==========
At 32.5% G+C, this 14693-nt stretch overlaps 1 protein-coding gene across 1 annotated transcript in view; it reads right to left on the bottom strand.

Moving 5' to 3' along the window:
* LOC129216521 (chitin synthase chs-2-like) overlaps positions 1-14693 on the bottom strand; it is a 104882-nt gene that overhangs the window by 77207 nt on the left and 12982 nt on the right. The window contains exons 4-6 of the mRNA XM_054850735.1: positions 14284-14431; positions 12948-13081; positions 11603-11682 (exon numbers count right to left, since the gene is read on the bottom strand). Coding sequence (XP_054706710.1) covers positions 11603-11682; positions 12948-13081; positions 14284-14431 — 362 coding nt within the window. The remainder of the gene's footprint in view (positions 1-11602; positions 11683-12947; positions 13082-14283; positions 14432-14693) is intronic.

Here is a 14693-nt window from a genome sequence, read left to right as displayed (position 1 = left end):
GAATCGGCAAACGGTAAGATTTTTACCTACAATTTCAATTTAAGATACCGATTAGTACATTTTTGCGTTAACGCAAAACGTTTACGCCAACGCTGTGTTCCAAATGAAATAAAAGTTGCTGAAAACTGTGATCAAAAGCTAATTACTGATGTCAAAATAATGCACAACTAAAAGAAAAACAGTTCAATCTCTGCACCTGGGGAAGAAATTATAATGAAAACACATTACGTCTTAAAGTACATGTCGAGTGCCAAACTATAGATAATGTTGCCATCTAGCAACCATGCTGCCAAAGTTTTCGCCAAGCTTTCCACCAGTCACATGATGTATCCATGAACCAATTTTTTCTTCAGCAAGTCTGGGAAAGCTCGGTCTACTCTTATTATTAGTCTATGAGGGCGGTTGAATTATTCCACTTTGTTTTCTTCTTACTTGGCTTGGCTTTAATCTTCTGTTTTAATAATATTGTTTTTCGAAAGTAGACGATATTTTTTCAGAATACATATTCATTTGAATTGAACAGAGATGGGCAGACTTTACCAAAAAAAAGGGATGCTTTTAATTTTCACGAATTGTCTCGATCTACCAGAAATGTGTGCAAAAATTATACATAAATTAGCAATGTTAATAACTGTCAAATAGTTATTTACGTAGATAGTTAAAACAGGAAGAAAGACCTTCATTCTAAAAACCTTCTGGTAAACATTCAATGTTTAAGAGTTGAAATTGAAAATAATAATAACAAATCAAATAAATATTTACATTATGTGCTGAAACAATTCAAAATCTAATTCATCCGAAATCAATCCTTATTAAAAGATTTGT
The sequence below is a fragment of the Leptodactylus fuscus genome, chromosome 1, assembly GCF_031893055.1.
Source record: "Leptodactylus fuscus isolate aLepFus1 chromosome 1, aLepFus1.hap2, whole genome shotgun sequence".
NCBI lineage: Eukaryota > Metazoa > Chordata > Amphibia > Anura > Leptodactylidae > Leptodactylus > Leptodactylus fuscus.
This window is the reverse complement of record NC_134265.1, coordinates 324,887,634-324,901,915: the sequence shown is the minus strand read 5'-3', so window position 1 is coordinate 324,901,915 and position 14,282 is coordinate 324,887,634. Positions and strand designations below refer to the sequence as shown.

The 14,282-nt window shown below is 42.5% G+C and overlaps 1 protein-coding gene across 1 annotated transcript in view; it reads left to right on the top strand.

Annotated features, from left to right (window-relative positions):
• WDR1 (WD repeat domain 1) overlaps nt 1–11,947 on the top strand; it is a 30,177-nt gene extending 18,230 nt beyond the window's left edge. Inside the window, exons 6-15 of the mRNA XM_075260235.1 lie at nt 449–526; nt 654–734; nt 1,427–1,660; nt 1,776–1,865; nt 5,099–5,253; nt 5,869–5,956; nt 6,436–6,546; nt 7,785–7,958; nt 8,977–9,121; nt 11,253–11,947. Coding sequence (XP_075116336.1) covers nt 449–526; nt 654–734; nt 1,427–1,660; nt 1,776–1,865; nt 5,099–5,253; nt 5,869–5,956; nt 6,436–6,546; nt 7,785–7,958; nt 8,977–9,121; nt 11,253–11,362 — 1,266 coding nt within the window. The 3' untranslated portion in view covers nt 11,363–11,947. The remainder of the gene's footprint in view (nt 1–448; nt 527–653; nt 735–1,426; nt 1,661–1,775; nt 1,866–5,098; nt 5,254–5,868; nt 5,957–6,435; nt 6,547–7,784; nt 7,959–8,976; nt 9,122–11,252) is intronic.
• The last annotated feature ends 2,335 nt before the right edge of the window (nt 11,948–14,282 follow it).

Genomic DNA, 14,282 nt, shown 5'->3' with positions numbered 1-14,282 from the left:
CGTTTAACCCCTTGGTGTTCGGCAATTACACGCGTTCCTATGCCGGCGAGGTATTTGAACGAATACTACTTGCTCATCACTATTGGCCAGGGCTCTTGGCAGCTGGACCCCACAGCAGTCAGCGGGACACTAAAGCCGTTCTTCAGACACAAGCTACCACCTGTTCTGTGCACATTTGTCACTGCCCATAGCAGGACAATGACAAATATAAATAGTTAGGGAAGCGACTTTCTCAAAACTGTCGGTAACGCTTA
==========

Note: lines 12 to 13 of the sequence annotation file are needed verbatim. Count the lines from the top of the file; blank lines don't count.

• WDR1 (WD repeat domain 1) overlaps nt 1–11,947 on the top strand; it is a 30,177-nt gene extending 18,230 nt beyond the window's left edge. Inside the window, exons 6-15 of the mRNA XM_075260235.1 lie at nt 449–526; nt 654–734; nt 1,427–1,660; nt 1,776–1,865; nt 5,099–5,253; nt 5,869–5,956; nt 6,436–6,546; nt 7,785–7,958; nt 8,977–9,121; nt 11,253–11,947. Coding sequence (XP_075116336.1) covers nt 449–526; nt 654–734; nt 1,427–1,660; nt 1,776–1,865; nt 5,099–5,253; nt 5,869–5,956; nt 6,436–6,546; nt 7,785–7,958; nt 8,977–9,121; nt 11,253–11,362 — 1,266 coding nt within the window. The 3' untranslated portion in view covers nt 11,363–11,947. The remainder of the gene's footprint in view (nt 1–448; nt 527–653; nt 735–1,426; nt 1,661–1,775; nt 1,866–5,098; nt 5,254–5,868; nt 5,957–6,435; nt 6,547–7,784; nt 7,959–8,976; nt 9,122–11,252) is intronic.
• The last annotated feature ends 2,335 nt before the right edge of the window (nt 11,948–14,282 follow it).